Just in case, because you never know...

If you get worried because your entry hasn't appeared on the site yet, have a read of this explanation

And for all those people concerned because of the glitches in the ratings, this comment from Bethan Hilliard is interesting - "The rating at the moment doesn't go towards who gets through to the next round and who does. Romance HQ will be choosing the Top Ten which we'll then ask you guys to vote on. So, no tactical rating possible at this stage!"

So, good luck to the afflicted is all we can say.

Minx Lorraine Wilson has uploaded her entry "In Too Deep" and is not stressing at all about it. She merely asked Lacey to pass her a paper bag because she wanted to do some, um shopping...
Okay, she's actually scared witless ;-)

Keep a look out next week for more Minx entries to come.

Wednesday, September 8, 2010

Author Spotlight: Jasmine Black

It's that time of the week and once again we're thrilled to welcome another author, Jasmine Black to the blog. Jasmine also happens to be one of my CP, so please extend a very special welcome to her.

Take it away, Jasmine...

Where were you in your writing career 5 years ago?
Oh, boy. I was just at the start of my romance career. I’ve known my whole life that I wanted to write but I never really knew what. I tried poetry, greeting cards, children’s books…you name it. But my mother-in-law introduced me to romance books in 2004 and I was hooked. In 2005 I decided to try writing a romance novel. And it just clicked.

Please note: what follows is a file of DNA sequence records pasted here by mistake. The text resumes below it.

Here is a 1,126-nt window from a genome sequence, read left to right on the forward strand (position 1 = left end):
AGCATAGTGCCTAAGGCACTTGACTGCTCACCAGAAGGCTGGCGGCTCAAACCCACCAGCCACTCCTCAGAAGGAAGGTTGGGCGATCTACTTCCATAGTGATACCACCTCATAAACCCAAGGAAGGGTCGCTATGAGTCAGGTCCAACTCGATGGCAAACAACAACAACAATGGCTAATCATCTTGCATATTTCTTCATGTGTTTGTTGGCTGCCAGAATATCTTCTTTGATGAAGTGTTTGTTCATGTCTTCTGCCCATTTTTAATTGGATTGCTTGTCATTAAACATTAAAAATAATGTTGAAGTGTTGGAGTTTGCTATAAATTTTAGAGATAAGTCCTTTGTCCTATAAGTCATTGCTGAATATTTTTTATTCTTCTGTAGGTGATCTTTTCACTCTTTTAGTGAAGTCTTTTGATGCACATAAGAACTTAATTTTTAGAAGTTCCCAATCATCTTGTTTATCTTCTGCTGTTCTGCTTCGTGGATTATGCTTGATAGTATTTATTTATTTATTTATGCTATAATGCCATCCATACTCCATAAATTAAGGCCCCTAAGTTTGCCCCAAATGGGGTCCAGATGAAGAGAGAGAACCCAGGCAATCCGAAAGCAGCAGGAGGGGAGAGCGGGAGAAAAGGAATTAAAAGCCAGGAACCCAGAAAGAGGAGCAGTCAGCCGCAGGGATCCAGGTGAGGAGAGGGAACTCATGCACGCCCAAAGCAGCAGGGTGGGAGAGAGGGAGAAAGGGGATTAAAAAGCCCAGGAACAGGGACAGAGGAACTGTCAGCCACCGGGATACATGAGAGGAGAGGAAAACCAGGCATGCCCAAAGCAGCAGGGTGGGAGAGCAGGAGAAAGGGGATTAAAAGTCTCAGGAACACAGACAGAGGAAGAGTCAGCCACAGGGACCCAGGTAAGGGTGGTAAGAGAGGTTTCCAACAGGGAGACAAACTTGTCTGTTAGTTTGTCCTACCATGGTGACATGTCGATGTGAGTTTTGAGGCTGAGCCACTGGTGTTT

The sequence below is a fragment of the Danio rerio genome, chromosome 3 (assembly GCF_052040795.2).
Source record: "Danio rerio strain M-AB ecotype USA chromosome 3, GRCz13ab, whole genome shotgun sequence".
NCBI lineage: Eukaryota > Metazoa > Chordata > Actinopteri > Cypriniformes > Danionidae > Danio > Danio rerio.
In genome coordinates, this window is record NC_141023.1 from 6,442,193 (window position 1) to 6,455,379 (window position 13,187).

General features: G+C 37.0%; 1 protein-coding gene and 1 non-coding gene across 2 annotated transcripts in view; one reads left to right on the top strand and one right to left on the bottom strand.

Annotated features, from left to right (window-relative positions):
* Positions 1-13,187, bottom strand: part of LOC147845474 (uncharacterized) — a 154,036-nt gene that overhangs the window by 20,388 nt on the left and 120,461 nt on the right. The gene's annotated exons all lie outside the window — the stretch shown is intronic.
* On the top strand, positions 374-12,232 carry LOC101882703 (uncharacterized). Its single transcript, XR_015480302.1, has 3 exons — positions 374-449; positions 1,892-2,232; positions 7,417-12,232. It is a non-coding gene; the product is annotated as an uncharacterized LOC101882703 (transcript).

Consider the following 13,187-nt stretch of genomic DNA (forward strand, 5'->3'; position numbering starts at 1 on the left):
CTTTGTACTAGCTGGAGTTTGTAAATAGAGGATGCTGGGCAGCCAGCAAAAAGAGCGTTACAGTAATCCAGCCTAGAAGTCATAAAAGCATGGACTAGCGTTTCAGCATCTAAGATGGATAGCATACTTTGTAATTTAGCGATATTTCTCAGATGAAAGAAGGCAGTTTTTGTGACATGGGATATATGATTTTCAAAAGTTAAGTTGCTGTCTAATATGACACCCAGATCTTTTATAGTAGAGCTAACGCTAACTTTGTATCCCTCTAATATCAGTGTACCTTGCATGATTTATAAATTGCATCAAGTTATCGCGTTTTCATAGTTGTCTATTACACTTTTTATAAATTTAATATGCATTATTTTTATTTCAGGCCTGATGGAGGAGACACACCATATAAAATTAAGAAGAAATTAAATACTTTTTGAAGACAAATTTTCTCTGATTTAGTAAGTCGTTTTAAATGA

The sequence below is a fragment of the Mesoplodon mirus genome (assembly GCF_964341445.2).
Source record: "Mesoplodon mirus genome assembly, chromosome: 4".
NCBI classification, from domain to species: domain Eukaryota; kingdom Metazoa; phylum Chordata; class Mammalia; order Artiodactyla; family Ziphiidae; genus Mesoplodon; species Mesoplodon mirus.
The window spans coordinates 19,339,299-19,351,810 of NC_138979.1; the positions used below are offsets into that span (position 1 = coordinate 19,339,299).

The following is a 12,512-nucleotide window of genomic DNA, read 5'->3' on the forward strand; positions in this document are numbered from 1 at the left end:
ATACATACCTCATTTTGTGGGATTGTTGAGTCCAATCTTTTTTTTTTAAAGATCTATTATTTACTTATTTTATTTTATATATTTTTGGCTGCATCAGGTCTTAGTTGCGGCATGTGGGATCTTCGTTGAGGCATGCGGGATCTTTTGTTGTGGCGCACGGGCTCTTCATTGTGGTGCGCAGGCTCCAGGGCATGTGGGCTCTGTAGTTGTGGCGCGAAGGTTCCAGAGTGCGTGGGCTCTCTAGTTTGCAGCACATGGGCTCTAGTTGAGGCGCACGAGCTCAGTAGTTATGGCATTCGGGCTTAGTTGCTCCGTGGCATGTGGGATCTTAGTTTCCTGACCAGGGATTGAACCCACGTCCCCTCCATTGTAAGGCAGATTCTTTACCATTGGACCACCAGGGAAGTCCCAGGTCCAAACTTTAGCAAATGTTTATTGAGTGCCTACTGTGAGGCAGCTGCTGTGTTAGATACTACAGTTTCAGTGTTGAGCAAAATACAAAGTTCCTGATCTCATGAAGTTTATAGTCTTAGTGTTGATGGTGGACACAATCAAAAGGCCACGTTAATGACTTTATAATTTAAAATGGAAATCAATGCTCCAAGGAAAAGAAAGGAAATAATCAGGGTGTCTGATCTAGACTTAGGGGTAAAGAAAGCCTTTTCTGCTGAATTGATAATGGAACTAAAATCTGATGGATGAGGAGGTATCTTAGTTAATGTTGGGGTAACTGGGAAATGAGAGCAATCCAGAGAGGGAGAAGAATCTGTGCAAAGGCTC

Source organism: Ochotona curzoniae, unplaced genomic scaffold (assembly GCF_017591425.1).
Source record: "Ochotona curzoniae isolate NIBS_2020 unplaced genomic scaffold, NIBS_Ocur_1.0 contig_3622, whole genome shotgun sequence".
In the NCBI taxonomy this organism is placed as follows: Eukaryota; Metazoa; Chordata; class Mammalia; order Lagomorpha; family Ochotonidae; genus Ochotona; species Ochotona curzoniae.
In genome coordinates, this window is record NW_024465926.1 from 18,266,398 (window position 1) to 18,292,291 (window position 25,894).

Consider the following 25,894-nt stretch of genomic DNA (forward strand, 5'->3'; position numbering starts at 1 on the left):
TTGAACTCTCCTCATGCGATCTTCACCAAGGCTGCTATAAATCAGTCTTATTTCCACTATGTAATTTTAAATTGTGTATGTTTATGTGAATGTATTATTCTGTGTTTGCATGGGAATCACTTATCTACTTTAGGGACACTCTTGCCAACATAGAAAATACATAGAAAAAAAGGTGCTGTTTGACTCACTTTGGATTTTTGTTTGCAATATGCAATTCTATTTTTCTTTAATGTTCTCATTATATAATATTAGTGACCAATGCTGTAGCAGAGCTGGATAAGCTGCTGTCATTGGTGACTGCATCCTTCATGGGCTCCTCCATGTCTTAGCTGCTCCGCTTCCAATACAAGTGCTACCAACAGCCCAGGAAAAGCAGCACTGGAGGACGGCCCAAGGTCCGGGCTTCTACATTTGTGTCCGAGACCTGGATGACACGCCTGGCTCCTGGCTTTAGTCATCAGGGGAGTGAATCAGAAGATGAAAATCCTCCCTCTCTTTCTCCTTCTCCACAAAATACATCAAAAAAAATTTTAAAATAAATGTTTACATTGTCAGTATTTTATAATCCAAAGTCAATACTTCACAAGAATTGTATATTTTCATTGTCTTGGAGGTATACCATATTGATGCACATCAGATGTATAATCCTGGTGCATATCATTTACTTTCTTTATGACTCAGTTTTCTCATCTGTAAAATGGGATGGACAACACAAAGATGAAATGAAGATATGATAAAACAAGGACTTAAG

Where did you get the idea from for this particular book?
I’m not really sure, but I had this thought that I wanted to write a story with a fireman hero. The only plot that would come to me was a charity auction for a date with the firemen. Okay so that has been done and done time and again. No other plot would come to me. For some reason this was my hero’s plot. But how to make it fresh? Then when I start to think about writing a M/M romance the fireman jumped into my mind. He started telling how he was gay and right before the fireman’s charity auction, he came out. There was a big story in the paper about how a gay fireman was participating in the auction and the story just took off from there.
How did I get the idea of writing a story about a fireman? Of course firemen are sexy. I had never done one. Never even thought about it. I have plenty of cop stories. So one day I was out of town to visit family when there was this bucket shake going on in the street. And Lord, there were all these hot and sexy firemen taking money. Oh, my! I just knew I had to write one. I guess it took Wade a bit to confide in me his story, but I am so glad he did.

Where do you hope to be in 5 years time?